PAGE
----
Microsoft is buying Nokia's cell phone business for about US$5 billion and tossing in another $2.2 billion to license the company's patents. The deal throws together two big time companies that are struggling to compete with the likes of Apple and Samsung, brings Nokia CEO Stephen Elop -- a former Microsoft executive -- back into the fold, and shows Microsoft is serious about playing in the smartphone game. All this as current Microsoft CEO Steve Ballmer has announced he will step down within 12 months, although now it's looking like that may come much sooner than he thought.
Goodbye, Nokia. Hello, Microsoft.
As part of the €5.44 billion (about $7.2 billion) deal, Mr. Elop will step down as Nokia's CEO and take on the roll of Microsoft's Executive Vice President of Devices and Services. Other Nokia executives joining Microsoft include Chris Weber, Jo Harlow, Timo Toikkanen, and Juha Putkiranta.
Microsoft has had limited success in the smartphone market taking on Apple's iPhone and Google Android-based devices from Samsung and other companies. Nokia threw its weight behind Microsoft's Windows Phone platform about two years ago, and has since been able to climb above BlackBerry's marketshare to become a very distant third to iOS and Android-based smartphones.
With Nokia's Windows-based Lumia smartphone now in Microsoft's hands, it's a safe bet that we'll see a strong push to boost sales. Exactly how Microsoft can go about convincing consumers to start buying the smartphone, however, maybe something of a trick since shoppers haven't been flocking to the device in droves. So far, consumers are still far more interested in buying iPhones and Samsung's Galaxy smartphones.
Stephen Elop (left) and Steve Ballmer (right) at a 2011 Nokia media event
In the short term, Microsoft might not be able to boost Nokia smartphone sales, but the buyout does setup the Redmond-based company for the next round, and the round after that. Microsoft may not make the big market changing products like Apple, but it's very good at the game it does play: slowly and methodically eating away at marketshare.
Microsoft can afford to play the slow game, and while competitors and analysts scoff at its chances, new phones will come out and some consumers will buy them. Ever so slowly, Microsoft will start eating into the smartphone market.
Whether or not Microsoft can really be successful at its slow-and-steady game this time isn't, however, a sure thing. Apple and Android smartphone makers hold nearly all of the marketshare today and aren't showing any signs of loosening their grips.
Apple is expected to unveil new iPhone models on September 10, and Samsung, HTC and Motorola are churning out new Android-based smartphones as fast as they can. Microsoft has maybe a year ahead of it during during which it will integrate Nokia into its business, plus it's on the hunt for a new CEO who will need time to settle into the job.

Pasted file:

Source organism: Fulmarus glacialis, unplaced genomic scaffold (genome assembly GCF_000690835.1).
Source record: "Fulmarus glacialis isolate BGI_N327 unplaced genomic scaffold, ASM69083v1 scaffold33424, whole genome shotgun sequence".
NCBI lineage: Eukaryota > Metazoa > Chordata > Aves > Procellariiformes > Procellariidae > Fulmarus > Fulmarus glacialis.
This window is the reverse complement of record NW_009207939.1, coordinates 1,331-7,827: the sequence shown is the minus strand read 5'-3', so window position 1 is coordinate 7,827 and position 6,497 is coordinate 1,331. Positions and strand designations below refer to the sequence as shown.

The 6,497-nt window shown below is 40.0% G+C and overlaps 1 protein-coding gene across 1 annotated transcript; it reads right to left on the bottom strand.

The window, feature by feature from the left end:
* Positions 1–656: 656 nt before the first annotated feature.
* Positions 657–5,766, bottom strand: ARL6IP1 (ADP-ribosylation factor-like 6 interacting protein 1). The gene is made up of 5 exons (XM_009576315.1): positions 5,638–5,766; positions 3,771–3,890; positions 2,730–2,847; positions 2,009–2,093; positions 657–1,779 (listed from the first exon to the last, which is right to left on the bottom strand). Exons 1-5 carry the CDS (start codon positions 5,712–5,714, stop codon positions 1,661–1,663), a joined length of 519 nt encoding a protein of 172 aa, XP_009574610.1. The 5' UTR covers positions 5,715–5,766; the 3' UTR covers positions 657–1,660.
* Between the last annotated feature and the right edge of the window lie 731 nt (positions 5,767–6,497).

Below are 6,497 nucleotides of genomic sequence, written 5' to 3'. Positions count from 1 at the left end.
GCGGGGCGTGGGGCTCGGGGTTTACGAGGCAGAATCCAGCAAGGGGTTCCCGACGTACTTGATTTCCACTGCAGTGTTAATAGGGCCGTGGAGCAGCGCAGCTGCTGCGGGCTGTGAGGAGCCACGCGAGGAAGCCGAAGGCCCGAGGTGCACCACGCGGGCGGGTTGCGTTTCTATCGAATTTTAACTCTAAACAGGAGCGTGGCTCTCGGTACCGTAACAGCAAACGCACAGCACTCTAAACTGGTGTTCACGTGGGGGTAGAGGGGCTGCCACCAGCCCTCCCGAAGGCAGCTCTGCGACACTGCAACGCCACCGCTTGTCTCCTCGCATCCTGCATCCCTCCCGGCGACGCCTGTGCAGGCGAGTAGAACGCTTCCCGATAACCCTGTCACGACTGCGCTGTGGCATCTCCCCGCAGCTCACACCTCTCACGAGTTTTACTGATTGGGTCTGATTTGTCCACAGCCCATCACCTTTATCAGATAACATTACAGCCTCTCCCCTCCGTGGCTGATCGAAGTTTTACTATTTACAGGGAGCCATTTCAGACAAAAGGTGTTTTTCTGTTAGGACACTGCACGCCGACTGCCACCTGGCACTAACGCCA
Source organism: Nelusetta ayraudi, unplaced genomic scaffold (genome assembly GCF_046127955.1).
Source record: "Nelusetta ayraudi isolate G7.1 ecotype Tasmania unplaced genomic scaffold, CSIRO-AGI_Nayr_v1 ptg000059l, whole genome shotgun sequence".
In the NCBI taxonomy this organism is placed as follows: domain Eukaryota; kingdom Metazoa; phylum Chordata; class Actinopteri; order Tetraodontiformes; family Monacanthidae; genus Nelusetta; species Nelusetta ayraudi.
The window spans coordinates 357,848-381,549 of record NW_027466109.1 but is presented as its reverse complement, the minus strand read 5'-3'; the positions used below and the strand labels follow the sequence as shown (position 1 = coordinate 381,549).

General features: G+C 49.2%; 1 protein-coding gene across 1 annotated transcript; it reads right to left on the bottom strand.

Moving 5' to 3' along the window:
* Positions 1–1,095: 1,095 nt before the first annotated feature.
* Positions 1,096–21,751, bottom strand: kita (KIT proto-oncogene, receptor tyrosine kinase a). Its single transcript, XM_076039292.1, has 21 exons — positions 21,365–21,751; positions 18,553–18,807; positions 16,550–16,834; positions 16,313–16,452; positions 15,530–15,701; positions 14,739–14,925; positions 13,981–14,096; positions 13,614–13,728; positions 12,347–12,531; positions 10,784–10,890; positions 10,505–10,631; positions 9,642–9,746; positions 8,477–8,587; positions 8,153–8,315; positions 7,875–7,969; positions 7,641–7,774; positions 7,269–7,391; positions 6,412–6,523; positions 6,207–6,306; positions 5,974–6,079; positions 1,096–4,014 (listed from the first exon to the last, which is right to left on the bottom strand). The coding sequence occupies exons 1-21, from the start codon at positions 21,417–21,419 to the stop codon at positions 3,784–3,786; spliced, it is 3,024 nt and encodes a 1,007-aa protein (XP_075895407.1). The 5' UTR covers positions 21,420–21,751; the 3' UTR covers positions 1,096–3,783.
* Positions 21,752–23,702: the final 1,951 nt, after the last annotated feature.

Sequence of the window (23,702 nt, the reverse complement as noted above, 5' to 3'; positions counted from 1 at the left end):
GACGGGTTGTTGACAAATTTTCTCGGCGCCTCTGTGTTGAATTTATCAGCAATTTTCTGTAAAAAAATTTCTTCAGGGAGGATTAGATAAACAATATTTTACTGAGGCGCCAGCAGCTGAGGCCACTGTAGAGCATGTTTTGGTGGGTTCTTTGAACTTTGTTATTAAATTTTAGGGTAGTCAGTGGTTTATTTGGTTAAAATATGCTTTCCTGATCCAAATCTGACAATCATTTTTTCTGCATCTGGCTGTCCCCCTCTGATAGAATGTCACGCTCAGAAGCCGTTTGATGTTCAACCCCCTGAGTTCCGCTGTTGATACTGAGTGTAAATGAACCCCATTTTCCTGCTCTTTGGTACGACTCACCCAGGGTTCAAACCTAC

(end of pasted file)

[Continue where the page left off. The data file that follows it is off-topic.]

Mr. Ballmer said he plans to step down within 12 months, implying that it may be that long before his replacement is found. Finding a new CEO could take that long, although Microsoft is already on the hunt, and it's very possible the company just bought their new boss and picked up their own smartphone business as a side bonus.
Mr. Elop's name was bouncing as a possibility to replace Mr. Ballmer, and even came in with 5-to-1 odds in the betting market to be Microsoft's next CEO. His odds of landing the job have probably just improved.
Assuming Microsoft does go with Mr. Elop, we'll probably see an announcement soon -- think weeks instead of months -- especially since the Microsoft's board has been dealing with internal turmoil thanks to the threat of a proxy battle from the ValueAct that ultimately led to offering the investment firm's president, Mason Morfit, a seat on the board.
ValueAct had bought up almost 1 percent of Microsoft's shares, making it one of the single largest shareholders in the company, which was clearly enough to get the board's attention. Insider sources, according to AllThingsD, said that ValueAct was instrumental in forcing Mr. Ballmer to step down as CEO, too.
With Mr. Ballmer on the way out, ValueAct flexing its muscles, and Nokia becoming part of Microsoft, there's a good chance we'll see the transition to Mr. Elop as CEO very soon. Assuming that's the case, Microsoft may have just proven that for its slow and lumbering style, it can on occasion act nimbly. Unfortunately for Mr. Ballmer, it happened to be with his job and not the company's products.